• Ann (bp. 10 February 1839, Pye Bridge, Derbyshire – bur. 5 March 1879, Swanwick, Derbyshire)
  • George (b. c. April 1842, Pye Bridge, Derbyshire – d. c. November 1918, Derbyshire)
  • Samuel (b. 3 September 1844, Somercotes, Derbyshire – bur. 7 April 1845)
  • James (b. 4 April 1846, Sleet Moor, Derbyshire – d. 15 May 1933, Nuttall Street, Alfreton, Derbyshire)
  • Mary (b. 6 May 1848 Sleet Moor, Derbyshire – d. c. August 1945, Derbyshire)
  • Thomas (b. 26 May 1850, Sleet Moor, Derbyshire – d. 21 February 1918, Riddings, Derbyshire)

Just less than two years after James’s death, Alice remarried on 17 May 1853 to another coal miner, William Grice (b. c. 1823, Min, Leicestershire), with whom she had at least three more children:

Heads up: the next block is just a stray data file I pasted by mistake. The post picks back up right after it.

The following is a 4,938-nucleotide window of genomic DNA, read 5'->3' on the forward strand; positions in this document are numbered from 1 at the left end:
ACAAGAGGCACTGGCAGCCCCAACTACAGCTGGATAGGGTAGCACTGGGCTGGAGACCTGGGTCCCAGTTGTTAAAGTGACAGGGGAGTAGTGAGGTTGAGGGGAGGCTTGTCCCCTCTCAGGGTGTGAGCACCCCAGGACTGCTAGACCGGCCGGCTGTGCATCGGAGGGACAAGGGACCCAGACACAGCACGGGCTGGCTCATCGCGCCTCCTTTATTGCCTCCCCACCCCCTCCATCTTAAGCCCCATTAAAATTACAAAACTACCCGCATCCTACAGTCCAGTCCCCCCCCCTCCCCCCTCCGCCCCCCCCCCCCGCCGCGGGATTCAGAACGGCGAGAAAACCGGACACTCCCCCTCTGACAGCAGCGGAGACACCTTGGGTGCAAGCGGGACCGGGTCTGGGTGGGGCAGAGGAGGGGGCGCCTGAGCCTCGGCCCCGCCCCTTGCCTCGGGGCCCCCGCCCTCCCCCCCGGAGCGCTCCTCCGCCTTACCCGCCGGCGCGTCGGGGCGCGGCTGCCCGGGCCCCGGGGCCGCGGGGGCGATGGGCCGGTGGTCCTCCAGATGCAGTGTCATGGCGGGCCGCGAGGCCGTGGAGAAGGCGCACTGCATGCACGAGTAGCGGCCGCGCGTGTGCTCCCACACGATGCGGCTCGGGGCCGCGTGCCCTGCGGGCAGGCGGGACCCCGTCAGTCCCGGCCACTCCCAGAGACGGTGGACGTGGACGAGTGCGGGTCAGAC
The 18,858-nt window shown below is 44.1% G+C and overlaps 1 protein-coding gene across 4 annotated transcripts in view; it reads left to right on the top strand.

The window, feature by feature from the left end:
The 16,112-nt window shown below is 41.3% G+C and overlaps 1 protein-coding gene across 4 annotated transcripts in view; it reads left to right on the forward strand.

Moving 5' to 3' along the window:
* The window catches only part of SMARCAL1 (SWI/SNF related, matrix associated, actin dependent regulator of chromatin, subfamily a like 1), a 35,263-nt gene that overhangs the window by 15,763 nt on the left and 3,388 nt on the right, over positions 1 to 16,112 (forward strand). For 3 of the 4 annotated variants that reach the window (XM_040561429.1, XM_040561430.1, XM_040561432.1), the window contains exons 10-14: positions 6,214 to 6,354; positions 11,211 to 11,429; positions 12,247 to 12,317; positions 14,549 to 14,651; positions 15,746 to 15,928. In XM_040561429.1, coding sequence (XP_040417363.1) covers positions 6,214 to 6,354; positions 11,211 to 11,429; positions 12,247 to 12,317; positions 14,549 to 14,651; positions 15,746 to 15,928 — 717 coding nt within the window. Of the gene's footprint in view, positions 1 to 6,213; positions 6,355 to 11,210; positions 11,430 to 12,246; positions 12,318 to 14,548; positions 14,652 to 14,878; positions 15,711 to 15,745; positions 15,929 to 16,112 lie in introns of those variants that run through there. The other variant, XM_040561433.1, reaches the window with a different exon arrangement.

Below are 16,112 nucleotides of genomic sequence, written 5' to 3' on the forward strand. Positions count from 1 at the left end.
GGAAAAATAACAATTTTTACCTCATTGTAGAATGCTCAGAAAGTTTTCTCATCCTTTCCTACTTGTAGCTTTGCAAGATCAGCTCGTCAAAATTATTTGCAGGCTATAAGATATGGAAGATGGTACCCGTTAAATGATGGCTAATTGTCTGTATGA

• Alice (b. 1 April 1855, Alfreton, Derbyshire – d. c. August 1925, Derbyshire)
  • William (b. c. November 1856, Sleet Moor, Derbyshire)
  • Elizabeth (b. c. 1860, Sleet Moor, Derbyshire – d. c. May 1910, Derbyshire)

We of course cannot say whether Alice remarried for love, the need to support her children economically or a combination of the two, but in the years between the death of James and her second marriage she must have struggled to provide for her children, especially as her mother Ann was no longer around to help having died nine years earlier (Alice was the eldest of two two ‘illegitimate’ sisters, no father is named on her baptism record but on the record of her marriage to William Grice thirty three years later she gives her father’s name as Thomas Dewes). Tragically, only ten years into their marriage Alice’s second husband William died, like her first, in an accident at Swanwick Colliery on 15 November 1863. According to a report in The Derbyshire Times, two other men were seriously injured, and the accident had occurred in the same pit where two men had drowned the previous October.